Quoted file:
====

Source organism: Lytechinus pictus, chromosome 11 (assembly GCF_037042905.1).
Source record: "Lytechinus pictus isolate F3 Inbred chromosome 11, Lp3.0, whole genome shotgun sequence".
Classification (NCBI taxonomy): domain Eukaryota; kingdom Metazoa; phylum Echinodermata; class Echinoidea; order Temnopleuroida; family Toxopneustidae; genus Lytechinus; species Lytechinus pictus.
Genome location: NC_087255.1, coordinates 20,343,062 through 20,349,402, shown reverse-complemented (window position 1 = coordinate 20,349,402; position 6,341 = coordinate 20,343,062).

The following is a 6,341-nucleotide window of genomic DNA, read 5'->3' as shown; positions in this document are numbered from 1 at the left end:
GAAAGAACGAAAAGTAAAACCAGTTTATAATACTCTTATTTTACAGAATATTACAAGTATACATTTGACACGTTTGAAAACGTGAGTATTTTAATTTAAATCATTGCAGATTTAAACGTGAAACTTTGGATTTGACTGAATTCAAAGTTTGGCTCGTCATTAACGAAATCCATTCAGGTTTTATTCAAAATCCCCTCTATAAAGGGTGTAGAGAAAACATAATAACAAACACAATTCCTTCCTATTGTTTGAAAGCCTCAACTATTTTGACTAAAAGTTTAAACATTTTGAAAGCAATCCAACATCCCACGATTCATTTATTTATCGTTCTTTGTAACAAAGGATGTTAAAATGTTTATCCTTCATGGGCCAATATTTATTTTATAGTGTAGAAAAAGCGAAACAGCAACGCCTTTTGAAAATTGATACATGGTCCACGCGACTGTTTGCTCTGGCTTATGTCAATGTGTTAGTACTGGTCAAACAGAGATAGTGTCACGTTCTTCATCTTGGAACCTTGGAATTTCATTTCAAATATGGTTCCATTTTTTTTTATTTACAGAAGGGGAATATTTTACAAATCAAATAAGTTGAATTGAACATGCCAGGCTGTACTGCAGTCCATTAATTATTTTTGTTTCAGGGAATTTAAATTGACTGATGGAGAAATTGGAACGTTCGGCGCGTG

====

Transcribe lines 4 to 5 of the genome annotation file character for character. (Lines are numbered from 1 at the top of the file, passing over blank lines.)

Genome location: NC_087255.1, coordinates 20,343,062 through 20,349,402, shown reverse-complemented (window position 1 = coordinate 20,349,402; position 6,341 = coordinate 20,343,062).

The following is a 6,341-nucleotide window of genomic DNA, read 5'->3' as shown; positions in this document are numbered from 1 at the left end: